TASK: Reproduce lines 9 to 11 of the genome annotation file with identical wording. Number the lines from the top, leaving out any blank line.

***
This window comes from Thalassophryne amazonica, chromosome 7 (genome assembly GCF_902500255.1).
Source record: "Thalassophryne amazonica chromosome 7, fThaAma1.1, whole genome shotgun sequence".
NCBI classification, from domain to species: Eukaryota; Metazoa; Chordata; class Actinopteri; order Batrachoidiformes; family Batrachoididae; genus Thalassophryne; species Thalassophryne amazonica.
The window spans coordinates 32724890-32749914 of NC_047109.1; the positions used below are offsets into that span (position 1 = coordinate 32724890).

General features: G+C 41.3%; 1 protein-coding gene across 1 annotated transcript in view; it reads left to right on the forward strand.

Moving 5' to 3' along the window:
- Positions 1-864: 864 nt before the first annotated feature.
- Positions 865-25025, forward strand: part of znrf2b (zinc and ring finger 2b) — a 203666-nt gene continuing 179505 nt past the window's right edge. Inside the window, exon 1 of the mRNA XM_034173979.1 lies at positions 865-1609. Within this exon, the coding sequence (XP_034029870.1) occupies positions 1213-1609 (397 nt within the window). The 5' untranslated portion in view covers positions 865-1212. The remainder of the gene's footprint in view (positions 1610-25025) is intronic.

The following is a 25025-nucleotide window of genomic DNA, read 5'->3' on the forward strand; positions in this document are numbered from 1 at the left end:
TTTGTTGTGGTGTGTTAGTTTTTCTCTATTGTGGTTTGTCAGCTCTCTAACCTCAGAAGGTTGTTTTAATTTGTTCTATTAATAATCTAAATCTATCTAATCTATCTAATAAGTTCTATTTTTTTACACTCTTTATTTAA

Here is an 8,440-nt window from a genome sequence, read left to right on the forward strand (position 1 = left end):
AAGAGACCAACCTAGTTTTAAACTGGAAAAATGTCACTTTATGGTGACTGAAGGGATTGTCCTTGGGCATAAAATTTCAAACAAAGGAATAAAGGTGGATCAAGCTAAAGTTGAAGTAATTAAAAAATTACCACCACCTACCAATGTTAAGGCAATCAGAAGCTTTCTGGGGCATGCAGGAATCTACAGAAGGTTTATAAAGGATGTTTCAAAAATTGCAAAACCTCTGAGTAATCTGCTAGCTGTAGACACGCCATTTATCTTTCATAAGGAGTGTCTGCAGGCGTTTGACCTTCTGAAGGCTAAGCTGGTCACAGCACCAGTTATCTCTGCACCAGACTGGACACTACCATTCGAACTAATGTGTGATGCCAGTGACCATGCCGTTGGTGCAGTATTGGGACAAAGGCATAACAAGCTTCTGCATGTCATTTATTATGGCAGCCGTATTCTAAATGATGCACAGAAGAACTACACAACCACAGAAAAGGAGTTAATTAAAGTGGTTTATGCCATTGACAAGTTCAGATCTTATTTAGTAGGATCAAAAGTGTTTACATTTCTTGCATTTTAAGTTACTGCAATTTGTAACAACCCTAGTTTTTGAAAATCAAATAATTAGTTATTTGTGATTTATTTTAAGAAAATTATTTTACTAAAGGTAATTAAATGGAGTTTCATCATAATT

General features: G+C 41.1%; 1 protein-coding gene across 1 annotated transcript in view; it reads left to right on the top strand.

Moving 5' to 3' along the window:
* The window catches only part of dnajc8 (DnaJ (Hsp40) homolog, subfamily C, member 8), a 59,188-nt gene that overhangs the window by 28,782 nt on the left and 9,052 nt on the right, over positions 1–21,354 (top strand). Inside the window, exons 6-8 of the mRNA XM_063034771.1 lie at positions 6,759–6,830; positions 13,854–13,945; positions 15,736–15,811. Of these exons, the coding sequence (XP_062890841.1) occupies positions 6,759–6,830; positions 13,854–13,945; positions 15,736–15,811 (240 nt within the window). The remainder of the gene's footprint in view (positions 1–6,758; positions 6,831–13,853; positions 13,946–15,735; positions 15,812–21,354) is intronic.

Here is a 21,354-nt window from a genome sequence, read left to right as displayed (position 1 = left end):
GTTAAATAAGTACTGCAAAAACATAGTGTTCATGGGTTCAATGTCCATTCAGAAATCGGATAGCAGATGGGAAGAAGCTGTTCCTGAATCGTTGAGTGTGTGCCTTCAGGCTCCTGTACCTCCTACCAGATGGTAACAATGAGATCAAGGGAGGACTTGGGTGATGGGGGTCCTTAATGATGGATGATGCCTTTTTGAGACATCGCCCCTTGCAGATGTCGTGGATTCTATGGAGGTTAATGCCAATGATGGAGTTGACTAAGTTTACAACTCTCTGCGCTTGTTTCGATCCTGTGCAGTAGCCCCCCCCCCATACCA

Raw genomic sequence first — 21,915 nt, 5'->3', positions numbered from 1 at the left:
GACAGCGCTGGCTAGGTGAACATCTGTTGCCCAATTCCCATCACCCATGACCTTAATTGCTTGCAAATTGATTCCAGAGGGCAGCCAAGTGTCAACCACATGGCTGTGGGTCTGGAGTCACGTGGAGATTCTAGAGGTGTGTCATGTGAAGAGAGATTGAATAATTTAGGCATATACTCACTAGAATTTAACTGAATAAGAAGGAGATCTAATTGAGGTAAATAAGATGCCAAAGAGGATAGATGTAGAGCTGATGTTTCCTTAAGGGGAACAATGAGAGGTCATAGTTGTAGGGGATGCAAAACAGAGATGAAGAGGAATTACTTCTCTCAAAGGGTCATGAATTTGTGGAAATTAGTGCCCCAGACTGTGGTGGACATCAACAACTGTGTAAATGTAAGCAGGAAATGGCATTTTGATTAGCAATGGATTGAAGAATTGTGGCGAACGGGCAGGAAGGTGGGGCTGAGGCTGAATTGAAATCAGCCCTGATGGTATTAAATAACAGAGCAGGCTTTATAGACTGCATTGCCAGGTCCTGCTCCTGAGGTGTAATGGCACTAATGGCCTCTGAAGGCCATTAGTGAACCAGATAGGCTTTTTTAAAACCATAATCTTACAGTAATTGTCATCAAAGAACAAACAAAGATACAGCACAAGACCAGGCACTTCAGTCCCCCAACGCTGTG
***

The following is a 25025-nucleotide window of genomic DNA, read 5'->3' on the forward strand; positions in this document are numbered from 1 at the left end:
TTTGTTGTGGTGTGTTAGTTTTTCTCTATTGTGGTTTGTCAGCTCTCTAACCTCAGAAGGTTGTTTTAATTTGTTCTATTAATAATCTAAATCTATCTAATCTATCTAATAAGTTCTATTTTTTTACACTCTTTATTTAA

Here is an 8,440-nt window from a genome sequence, read left to right on the forward strand (position 1 = left end):